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There’s one thing we seem to know about Carey Price‘s injury situation: he first got hurt stepping on a puck on Oct. 29, according to Sportsnet’s Elliotte Friedman.

Contrary to earlier reports about him missing about a month, it sounds like his window of recovery is still up in the air (which, to be fair, could mean that he’ll still miss about a month when it’s all said and done).

ESPN’s Pierre LeBrun reports that Price underwent testing with Montreal’s team doctor on Saturday and is expected to go through more; we may not know more about his expected injury timeline until early this coming week.

So, basically, Price’s situation is fuzzier than his mustache right now.

Leg injuries can be tricky anyway, so we shouldn’t be too surprised that there are mixed signals regarding Price, and this may remain a fluid situation for some time.

(But we’ll hopefully know more soon enough.)

Lightning lament life as a .500 team

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The Tampa Bay Lightning have plenty of time to rise above mediocrity, yet it still must be deserving to finish at .500 for two straight months.

After last night’s 3-2 loss to the New York Islanders, that’s exactly where they find themselves:

Record at the end of October: 5-5-2

Record at the end of November: 11-11-3

As of this writing, the Lightning found themselves on the outside looking in at the playoff picture. It all stands as a pretty tough thing for the reigning Eastern Conference champs to swallow.

The uncomfortable-yet-vital question is: can the Lightning break out of this funk?

Looking at their schedule, it won’t be easy, at least not right away.

They crawl through California during a three-game road trip to start December, and they also face six of eight on the road from Dec. 2 – 18.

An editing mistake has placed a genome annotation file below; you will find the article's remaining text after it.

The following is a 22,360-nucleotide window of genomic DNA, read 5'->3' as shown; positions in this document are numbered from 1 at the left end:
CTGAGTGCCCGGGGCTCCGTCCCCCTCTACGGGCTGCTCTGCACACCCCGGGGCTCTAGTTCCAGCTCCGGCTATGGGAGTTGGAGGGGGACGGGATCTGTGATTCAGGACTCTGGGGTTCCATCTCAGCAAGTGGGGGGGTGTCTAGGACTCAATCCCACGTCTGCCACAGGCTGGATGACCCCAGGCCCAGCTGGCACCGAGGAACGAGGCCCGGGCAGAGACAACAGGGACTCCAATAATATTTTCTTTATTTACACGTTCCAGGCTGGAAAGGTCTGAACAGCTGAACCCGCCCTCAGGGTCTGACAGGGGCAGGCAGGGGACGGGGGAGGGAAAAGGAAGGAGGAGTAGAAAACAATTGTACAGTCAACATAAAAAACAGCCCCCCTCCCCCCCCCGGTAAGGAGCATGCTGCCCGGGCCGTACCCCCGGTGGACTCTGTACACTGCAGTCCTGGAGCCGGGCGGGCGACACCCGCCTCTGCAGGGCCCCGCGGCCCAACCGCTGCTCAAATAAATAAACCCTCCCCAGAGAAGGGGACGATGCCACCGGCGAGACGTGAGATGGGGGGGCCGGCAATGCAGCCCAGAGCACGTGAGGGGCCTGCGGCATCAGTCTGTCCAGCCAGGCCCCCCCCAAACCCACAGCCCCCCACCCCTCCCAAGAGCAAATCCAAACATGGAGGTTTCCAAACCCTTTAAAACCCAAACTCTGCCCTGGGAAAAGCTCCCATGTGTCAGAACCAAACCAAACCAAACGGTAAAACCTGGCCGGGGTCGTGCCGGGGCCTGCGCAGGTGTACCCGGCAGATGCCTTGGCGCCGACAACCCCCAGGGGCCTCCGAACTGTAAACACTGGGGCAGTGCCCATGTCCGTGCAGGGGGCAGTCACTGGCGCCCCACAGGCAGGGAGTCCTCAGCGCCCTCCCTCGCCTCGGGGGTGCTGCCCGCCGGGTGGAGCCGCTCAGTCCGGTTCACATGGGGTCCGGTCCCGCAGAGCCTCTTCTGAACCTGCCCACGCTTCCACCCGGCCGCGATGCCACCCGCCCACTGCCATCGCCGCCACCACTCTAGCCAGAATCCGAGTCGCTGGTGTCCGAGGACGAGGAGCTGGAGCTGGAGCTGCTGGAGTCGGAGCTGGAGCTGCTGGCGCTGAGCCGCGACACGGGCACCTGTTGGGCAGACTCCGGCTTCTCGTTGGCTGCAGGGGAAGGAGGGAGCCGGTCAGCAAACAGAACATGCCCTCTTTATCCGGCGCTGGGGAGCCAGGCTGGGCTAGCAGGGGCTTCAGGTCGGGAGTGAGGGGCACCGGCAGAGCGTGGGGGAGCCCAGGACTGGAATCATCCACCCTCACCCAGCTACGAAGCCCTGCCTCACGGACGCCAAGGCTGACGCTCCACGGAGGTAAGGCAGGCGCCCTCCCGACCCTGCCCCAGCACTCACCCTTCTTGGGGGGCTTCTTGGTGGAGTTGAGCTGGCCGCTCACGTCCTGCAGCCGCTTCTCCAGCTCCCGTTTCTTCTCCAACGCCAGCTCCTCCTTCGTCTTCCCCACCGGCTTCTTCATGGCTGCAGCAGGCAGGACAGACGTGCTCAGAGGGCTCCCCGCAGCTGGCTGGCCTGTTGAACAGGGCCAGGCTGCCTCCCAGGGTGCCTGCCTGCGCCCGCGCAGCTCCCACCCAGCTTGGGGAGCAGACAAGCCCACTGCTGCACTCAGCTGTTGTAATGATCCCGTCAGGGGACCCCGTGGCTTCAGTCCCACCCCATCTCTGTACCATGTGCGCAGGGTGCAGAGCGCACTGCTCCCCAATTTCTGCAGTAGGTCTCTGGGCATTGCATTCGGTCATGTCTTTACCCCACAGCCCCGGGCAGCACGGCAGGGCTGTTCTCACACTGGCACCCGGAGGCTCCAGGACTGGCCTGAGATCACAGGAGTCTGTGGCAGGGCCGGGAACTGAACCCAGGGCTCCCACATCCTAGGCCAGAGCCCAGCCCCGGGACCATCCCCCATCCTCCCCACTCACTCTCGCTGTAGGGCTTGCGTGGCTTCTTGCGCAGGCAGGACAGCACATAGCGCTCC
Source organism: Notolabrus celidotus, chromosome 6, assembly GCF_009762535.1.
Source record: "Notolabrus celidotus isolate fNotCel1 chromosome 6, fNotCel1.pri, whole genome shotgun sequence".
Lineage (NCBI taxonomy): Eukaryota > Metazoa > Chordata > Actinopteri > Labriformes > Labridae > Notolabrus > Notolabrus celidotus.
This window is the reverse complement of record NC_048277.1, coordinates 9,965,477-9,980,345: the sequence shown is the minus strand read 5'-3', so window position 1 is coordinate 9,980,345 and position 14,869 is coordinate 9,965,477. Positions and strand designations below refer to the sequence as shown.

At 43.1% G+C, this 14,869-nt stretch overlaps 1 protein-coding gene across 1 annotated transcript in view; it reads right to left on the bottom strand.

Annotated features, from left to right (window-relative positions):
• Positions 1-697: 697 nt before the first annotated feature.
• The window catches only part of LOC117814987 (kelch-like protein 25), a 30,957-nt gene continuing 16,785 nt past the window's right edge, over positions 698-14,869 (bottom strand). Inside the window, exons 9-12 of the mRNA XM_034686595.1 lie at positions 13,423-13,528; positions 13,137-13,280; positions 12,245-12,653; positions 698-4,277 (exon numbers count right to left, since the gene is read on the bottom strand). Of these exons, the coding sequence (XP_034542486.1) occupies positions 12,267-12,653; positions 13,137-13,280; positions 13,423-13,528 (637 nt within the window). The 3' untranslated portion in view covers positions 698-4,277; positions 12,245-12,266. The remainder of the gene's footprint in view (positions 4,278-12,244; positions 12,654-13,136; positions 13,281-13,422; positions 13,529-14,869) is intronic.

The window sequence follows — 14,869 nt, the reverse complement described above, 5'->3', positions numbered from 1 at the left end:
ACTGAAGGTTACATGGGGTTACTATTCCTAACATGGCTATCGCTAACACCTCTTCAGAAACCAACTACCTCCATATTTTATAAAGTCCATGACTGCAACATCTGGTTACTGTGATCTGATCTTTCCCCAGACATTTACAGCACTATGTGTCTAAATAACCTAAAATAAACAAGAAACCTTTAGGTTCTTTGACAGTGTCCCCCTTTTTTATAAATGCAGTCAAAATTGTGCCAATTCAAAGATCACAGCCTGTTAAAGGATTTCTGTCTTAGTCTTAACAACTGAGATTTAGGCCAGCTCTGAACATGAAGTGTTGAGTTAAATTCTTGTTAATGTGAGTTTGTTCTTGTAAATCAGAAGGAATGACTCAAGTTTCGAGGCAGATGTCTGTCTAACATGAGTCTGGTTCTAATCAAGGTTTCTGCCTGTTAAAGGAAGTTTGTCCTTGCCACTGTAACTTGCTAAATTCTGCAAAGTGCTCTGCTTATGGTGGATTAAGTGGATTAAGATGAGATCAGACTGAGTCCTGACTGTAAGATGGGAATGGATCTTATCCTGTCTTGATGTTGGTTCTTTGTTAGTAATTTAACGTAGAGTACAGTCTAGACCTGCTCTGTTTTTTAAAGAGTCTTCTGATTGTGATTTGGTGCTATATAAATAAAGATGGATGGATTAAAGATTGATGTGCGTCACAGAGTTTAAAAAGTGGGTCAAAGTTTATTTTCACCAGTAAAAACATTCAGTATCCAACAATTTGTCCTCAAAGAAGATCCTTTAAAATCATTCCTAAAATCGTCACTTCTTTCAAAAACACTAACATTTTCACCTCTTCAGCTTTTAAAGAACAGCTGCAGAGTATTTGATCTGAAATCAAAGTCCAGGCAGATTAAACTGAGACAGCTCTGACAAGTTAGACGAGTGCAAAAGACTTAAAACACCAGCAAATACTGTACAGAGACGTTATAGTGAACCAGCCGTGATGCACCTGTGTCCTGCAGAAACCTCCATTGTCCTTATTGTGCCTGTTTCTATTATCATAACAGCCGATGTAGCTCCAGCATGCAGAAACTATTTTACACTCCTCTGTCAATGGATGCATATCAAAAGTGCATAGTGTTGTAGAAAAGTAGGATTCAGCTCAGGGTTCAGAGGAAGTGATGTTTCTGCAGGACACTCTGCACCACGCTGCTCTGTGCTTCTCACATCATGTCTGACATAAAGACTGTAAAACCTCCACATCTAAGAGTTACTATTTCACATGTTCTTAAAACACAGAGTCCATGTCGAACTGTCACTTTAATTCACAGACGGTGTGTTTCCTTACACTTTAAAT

The Lightning soak up home dates to finish 2015 after that, but what damage will be done by then?

Frankly, the Bolts will need to dig deep to break this pattern. If nothing else, they’ve fought with their backs against the wall before.

Dubinsky won’t change, and he won’t go easy on Crosby


Sometimes a suspension will shame a player, or at least inspire him to change the way he plays.

That apparently won’t happen regarding Brandon Dubinsky‘s one-game timeout session for cross-checking Sidney Crosby.

Dubinsky told Aaron Portzline of the Columbus Dispatch that he won’t alter his style, whether it’s against Crosby or someone else.

“Nope,” Dubinsky said. “You know, I’ve played the same way my whole career and I’m not going to change. The next time I have an opportunity to play (Crosby), I’m going to play him hard.”

In case you’re wondering, that next opportunity comes on Dec. 21 in Pittsburgh, assuming that both players are healthy and not suspended.

One can understand Dubinsky’s perspective, although such honesty would be that much more interesting if there’s another incident with Crosby. His initial reaction to the hit was interestingly candid, admitting that his “stick rode up” on his adversary.

Would that stance – which, from a harsher view, might seem flippant to Dubinsky’s critics – open the door for a bigger future bit of a discipline?

Maybe, maybe not … but at least his comments aren’t as inflammatory as what John Tortorella said (at least on the record).